Is the offer of investment in my early stage company fair?
When an entrepreneur is looking for investment, the investor is of course the all important focus. The investor (often referred to as a Business Angel) needs to be excited by the pitch and the market potential of the widget (whatever that is), and convinced by the drive, determination and vision of the entrepreneur. The route to market must also be clear, and the position vis a vis the competition explained.
Engaging with an investor through the negotiation part of the deal is a very important part of the process, as most of them look at many opportunities, and can suddenly decide to reject an opportunity for many reasons. You therefore have a small window to make your opportunity the one they choose.
In order of importance we believe that a good 10 minute pitch, or sometimes a video, are the most compelling things investors look at first, with the Executive Summary and the Business Plan coming further down the line. Investors are busy people, and asking them to watch a short video, or attend a pitching session with other companies tends to work well, and be the start of the journey. The crowd funding industry are probably the biggest supporters in insisting that a video is produced for their companies.
The negotiation of the price is an important stage, but by no means the end of the road, as due diligence can throw up some critical issues. At this stage, we will have ensured that all the due diligence documents are in order and available, as we know what documents are likely to be called for. The balance can shift and relations can become more tense as the lawyers and advisers become involved. The process of providing the due diligence must be slick, and Dropbox allows information, and often large files to be shared quickly and efficiently and most professionals are avid Dropbox users.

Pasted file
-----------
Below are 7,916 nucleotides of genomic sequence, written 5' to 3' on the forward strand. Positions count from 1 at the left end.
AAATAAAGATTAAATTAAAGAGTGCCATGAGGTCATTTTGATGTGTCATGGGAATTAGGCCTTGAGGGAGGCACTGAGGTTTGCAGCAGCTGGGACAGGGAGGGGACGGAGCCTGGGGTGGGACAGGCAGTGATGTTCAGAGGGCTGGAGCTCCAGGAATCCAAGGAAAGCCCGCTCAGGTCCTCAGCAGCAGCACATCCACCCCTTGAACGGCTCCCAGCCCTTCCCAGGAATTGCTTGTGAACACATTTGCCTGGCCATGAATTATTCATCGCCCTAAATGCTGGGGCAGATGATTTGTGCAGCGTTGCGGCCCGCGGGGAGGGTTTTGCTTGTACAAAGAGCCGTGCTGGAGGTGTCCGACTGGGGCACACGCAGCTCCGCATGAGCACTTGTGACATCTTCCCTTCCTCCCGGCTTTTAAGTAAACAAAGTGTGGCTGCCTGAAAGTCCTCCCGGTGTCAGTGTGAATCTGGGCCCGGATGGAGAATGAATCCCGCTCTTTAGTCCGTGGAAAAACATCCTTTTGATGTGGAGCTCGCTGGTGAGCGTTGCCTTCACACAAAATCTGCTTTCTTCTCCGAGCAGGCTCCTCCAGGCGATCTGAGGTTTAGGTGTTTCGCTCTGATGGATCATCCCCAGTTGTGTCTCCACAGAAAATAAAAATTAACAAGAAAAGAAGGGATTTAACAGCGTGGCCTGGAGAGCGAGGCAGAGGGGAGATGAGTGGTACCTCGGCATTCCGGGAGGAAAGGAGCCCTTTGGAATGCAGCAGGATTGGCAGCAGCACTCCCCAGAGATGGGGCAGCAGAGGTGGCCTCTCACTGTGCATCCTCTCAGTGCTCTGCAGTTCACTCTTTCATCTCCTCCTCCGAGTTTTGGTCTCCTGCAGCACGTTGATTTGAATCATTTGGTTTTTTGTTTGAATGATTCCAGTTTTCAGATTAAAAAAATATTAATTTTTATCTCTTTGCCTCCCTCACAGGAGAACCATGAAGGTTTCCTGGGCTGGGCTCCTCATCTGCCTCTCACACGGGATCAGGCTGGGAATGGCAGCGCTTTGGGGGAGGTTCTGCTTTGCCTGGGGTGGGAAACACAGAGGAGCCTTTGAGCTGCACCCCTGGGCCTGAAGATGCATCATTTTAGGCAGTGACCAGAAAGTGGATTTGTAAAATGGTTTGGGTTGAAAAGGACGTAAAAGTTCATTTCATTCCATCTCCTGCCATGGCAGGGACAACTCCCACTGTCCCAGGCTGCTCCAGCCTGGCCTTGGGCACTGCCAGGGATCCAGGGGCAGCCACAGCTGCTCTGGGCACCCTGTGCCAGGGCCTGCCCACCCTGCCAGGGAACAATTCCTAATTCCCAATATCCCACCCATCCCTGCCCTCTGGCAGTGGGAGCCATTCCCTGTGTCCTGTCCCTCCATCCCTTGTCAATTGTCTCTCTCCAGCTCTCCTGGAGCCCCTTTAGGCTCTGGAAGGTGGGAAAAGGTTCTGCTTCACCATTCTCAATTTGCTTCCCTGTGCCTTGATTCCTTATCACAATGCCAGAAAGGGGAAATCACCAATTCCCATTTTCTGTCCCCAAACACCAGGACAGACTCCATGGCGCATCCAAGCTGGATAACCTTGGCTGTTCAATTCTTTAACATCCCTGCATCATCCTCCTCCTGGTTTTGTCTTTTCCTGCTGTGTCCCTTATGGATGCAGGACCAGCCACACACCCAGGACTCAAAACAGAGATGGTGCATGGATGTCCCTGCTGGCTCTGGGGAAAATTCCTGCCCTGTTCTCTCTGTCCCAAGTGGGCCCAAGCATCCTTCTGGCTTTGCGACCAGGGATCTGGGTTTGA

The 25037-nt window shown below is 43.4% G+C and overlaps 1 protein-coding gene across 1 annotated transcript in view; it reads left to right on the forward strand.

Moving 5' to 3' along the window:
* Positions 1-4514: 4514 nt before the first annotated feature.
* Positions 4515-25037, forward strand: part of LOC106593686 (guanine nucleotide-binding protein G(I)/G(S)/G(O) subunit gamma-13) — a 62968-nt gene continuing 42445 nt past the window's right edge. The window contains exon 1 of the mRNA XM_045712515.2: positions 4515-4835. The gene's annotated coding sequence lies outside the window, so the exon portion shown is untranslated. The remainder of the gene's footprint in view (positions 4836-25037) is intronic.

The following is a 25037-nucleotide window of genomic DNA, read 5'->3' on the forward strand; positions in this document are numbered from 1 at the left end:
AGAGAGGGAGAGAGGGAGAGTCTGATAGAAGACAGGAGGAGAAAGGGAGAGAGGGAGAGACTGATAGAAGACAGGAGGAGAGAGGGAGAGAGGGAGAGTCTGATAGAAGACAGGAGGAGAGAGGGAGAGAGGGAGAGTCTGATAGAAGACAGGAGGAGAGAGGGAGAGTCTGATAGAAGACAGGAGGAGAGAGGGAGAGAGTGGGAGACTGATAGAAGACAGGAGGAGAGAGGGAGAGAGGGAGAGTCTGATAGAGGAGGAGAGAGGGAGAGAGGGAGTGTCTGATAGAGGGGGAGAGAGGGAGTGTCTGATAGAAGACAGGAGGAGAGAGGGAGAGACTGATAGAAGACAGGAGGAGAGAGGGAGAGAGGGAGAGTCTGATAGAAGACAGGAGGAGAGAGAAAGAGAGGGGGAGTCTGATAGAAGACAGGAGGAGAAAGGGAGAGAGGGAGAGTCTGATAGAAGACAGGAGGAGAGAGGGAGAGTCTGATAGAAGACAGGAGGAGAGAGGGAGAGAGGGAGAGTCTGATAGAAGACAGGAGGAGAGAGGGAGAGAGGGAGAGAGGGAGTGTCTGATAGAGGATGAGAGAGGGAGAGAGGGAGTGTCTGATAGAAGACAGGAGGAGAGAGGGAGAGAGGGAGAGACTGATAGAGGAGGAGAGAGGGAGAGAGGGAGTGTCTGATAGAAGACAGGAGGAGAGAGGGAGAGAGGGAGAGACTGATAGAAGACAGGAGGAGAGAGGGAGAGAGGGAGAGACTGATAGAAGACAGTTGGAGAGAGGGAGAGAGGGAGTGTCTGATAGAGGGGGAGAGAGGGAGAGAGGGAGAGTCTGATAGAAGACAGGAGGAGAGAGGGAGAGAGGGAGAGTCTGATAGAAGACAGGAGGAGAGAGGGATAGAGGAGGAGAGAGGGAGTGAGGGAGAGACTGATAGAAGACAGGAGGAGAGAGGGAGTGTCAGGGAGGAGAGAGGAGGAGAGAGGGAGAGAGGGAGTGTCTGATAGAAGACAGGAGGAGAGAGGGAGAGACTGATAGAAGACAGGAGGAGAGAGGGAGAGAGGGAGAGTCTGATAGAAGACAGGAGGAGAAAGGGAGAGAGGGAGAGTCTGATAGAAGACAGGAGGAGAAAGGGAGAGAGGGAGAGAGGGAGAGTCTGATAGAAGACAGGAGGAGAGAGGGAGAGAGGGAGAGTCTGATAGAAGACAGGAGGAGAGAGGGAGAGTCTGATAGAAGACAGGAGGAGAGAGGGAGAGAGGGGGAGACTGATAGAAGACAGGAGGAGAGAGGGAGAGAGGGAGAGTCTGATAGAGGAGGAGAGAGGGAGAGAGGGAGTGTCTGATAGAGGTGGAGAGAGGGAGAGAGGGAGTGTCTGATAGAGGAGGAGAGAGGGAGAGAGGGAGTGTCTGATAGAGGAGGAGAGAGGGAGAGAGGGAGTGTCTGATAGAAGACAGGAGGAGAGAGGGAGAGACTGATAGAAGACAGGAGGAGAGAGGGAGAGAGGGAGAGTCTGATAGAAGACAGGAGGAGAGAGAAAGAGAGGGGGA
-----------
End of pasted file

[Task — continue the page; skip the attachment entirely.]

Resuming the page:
Investors can sometimes drive a seemingly hard bargain; entrepreneurs, however much they need the money should in the end believe that any deal they accept is fair. It might be painful, but it has to be fair, as from here on, it is a partnership and unless it starts on the right footing, it will probably not succeed. If the accepted deal is harsh on the entrepreneur, then there is always scope for performance related options to be earned, and level up the playing field on a successful exit.
In our experience at Ruffena Capital, most investors are entrepreneurs themselves, successful in one or more businesses, and reasonable people who do not wish to demotivate management by forcing a ridiculous deal. They can also see the merit of performance based options which work for all parties involved, which can be a useful tool to bridge gaps in expectations on valuation for investment.
Life was never meant to be fair, but generally if the deal is done, it is because it is fair to both parties.
By Mark Bunting, firstname.lastname@example.org